Workshop Proceedings: PLAS 2019

PLAS’19- Proceedings of the 14th ACM SIGSAC Workshop on Programming Languages and Analysis for Security

PLAS’19- Proceedings of the 14th ACM SIGSAC Workshop on Programming Languages and Analysis for Security

Full Citation in the ACM Digital Library

SESSION: Session 1: Malware and Cryptography

Are All Firewall Systems Equally Powerful?

  • Lorenzo Ceragioli
  • Pierpaolo Degano
  • Letterio Galletta

Firewalls are a fundamental tool for managing and protecting computer networks. They not only permit specifying which packets are allowed to enter a network, but also how these packets are modified by translating IP addresses and performing port redirection (NAT). Many firewalls systems are available which provide different tools and configuration languages. In contrast with the intuition, the most widespread languages cannot express the same configurations, even when simple filtering and NAT transformations are considered. This paper formally investigates the power of firewall languages of the most used tools in Unix and Linux. In particular, we introduce two kinds of expressivity. The first concerns the ways a packet can be transformed by NAT. According to this criterion iptables is strictly more expressive than ipfw and pf that are equivalent. The second kind is more finer-grained and considers the dependencies among the management of all packets. Our results show that some configurations are expressible in a system, but not in another one. Indeed, iptables is incomparable with the others, and ipfw is more expressive than pf.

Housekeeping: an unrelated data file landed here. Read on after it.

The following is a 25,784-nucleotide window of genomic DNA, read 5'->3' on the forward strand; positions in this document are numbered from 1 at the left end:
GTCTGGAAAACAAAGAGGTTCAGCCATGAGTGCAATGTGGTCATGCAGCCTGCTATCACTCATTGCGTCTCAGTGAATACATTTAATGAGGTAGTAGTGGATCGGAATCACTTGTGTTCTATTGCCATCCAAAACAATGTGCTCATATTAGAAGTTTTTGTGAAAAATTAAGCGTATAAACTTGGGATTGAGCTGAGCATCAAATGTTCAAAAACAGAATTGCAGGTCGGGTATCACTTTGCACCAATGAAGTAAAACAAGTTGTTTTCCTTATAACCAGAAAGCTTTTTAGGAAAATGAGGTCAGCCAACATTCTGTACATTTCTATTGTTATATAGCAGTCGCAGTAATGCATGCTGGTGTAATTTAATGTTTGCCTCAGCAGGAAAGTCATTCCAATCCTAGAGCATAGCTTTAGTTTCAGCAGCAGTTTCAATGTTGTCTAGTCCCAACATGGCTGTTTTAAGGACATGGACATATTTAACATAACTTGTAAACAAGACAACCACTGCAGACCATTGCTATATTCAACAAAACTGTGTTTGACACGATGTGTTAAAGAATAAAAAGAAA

Unacceptable Behavior: Robust PDF Malware Detection Using Abstract Interpretation

  • Alexander Jordan
  • François Gauthier
  • Behnaz Hassanshahi
  • David Zhao

The popularity of the PDF format and the rich JavaScript environment that PDF viewers offer make PDF documents an attractive attack vector for malware developers. PDF documents present a serious threat to the security of organizations because most users are unsuspecting of them and thus likely to open documents from untrusted sources.

State-of-the-art approaches use machine learning to learn features that characterize PDF malware, which makes them subject to adversarial attacks that mimic the structure of benign documents. In this paper, we instead propose to detect malicious code inside a PDF by statically reasoning about its possible behavior using abstract interpretation. A comparison with state-of-the-art PDF malware detection tools shows that our conservative abstract interpretation approach achieves similar accuracy, is more resilient to evasion attacks, and provides interpretable reports.

High-Level Cryptographic Abstractions

  • Christopher Kane
  • Bo Lin
  • Saksham Chand
  • Scott D. Stoller
  • Yanhong A. Liu

The interfaces exposed by commonly used cryptographic libraries are clumsy, complicated, and assume an understanding of cryptographic algorithms. The challenge is to design high-level abstractions that require minimum knowledge and effort to use while also allowing maximum control when needed.

This paper proposes such high-level abstractions consisting of simple cryptographic primitives and full declarative configuration. These abstractions can be implemented on top of any cryptographic library in any language. We have implemented these abstractions in Python, and used them to write a wide variety of well-known security protocols, including Signal, Kerberos, and TLS.